Monday, August 22, 2016

How Dividend Growth Investors can prosper even if interest rates increase

Last week, I wrote a groundbreaking article, which outlined the basic premise that interest rate levels affect P/E ratios that investors are willing to pay for stocks. I also made the call that even at a P/E of 20, stocks are cheaper relative to bonds, and could withstand doubling or tripling of the interest rates, while still remaining more attractive, relative to bonds. So there is some margin of safety in common stocks today, relative to bonds.

The only way that bonds do better than stocks over the next ten or twenty years is if we get deflation, and we experience a situation that is similar to Japan between 1990 - 2016 or US between 1929 - 1933. Just to be on the safe side, when I discuss bonds or fixed income, I want you to know that I mean long-term US Treasuries.

The interesting part is that a lot of pundits have been expecting higher interest rates in the US for the past 8 years. Their train of thought has always been that these rising interest rates will potentially reduce the demand and prices for stocks, and dividend stocks in particular. A lot of investors have been deceived by this train of thought.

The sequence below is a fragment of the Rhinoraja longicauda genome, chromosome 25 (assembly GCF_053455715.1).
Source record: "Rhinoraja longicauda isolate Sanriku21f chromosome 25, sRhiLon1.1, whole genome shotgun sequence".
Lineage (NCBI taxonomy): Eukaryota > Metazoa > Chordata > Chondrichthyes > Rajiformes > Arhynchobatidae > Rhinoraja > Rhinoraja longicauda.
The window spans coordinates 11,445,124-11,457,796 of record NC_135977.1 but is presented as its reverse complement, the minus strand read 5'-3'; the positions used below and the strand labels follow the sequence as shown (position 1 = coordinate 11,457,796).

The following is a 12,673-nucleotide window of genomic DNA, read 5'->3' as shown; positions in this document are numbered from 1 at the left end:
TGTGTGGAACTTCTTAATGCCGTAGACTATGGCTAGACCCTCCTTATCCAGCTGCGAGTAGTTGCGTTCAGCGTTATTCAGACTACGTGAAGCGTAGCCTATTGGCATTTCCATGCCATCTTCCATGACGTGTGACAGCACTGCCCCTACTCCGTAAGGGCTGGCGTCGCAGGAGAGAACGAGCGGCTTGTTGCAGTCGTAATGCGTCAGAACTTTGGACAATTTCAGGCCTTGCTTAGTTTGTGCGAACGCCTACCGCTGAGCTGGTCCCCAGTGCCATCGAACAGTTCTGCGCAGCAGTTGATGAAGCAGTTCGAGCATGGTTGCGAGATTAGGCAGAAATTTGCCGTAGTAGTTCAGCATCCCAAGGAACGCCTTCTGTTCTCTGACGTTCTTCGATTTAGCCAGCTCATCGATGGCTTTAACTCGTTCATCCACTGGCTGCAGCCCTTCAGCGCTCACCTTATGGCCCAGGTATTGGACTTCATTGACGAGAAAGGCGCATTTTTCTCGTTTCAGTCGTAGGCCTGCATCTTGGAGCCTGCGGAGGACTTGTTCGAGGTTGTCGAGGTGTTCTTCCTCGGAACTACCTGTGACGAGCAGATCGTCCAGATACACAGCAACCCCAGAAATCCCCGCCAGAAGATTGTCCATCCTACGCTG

These pundits have been wrong for 8 – 9 years in a row. Interest rates have been declining, and stocks have been rising. Unfortunately, many companies are selling above 20 times earnings these days.

Friday, August 19, 2016

Holding Through the Good Times

This guest post was written by Joe Ferris, who is a long-time reader of the site. The author now manages money professionally and creates individualized dividend portfolios for individuals, families, and institutions. He charges less than most mutual funds and more than most indexes. He has over 60 happy clients and is based in California. Californian readers may contact him at admin@summerfieldsinvestments.com if they are interested in inquiring about his portfolio management business

I am a long time reader of this blog. DGI has helped me solidify a solid investment strategy over the many years of my reading his blog, and I have enjoyed our personal correspondence over the last 6-7 years or so. Recently, in the course of our correspondence DGI asked me if I would want to write a guest blog, and I happily agreed. His posts on university endowments primarily using their interest and dividends, and not dipping into their principal, changed my way of thinking about investing and the capital markets

One day in 2010, I read this particular article, which analyzed V.F Corporation (VFC) . It made a lot of sense to me, and after further research, I decided it would be appropriate to initiate a position. I did so, buying VF Corporation at a split adjusted cost of $20.85 per share in January of 2011.